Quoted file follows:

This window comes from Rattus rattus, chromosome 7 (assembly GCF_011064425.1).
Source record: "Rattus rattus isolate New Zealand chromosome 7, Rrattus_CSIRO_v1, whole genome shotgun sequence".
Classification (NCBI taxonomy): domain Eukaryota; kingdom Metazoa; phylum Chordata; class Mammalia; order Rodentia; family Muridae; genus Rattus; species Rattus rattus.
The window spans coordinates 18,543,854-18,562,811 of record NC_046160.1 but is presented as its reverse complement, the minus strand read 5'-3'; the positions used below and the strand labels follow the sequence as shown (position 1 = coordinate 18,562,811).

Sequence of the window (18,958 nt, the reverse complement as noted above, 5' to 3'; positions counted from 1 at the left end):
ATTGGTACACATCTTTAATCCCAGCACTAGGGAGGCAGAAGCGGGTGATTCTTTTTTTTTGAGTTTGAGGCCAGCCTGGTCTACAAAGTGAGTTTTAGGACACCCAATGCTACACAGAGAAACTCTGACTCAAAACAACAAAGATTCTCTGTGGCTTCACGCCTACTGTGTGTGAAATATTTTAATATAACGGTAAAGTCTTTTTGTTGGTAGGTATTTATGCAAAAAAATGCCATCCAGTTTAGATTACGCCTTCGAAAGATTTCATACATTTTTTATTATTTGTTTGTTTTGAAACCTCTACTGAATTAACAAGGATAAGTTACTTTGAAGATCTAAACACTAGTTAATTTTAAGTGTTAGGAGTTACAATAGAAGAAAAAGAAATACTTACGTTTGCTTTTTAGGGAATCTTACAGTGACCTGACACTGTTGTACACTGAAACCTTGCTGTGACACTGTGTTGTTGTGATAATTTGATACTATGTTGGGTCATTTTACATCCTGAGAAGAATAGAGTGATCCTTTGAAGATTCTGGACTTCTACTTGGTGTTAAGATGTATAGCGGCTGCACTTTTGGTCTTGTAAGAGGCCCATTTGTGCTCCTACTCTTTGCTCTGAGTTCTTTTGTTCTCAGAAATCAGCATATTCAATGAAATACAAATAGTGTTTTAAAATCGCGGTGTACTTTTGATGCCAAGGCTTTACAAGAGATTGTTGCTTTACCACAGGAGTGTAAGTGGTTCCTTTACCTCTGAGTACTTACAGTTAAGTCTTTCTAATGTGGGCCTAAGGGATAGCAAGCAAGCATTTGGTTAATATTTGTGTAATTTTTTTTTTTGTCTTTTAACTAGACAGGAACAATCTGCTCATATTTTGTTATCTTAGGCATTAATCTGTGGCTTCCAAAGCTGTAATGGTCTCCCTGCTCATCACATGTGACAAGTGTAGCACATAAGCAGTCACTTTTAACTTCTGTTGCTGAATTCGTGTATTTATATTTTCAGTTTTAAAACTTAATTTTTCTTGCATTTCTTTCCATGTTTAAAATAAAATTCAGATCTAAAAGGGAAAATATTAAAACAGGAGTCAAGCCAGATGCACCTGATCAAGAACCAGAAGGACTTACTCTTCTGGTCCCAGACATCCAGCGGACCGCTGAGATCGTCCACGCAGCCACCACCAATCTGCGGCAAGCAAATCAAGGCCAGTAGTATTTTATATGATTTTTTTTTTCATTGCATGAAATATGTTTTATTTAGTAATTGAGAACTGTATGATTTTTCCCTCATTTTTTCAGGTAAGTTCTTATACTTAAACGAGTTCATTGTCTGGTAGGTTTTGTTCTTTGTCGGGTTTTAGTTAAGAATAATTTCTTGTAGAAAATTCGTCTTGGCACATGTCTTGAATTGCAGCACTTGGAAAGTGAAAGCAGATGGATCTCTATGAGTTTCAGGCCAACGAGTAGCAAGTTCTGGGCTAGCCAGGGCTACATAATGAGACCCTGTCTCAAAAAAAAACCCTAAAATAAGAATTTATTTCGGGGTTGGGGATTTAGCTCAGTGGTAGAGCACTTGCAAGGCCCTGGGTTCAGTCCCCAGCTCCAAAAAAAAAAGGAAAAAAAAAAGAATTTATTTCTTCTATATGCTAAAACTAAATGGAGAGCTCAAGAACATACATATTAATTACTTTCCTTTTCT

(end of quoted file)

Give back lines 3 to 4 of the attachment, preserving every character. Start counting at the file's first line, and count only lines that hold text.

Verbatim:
Classification (NCBI taxonomy): domain Eukaryota; kingdom Metazoa; phylum Chordata; class Mammalia; order Rodentia; family Muridae; genus Rattus; species Rattus rattus.
The window spans coordinates 18,543,854-18,562,811 of record NC_046160.1 but is presented as its reverse complement, the minus strand read 5'-3'; the positions used below and the strand labels follow the sequence as shown (position 1 = coordinate 18,562,811).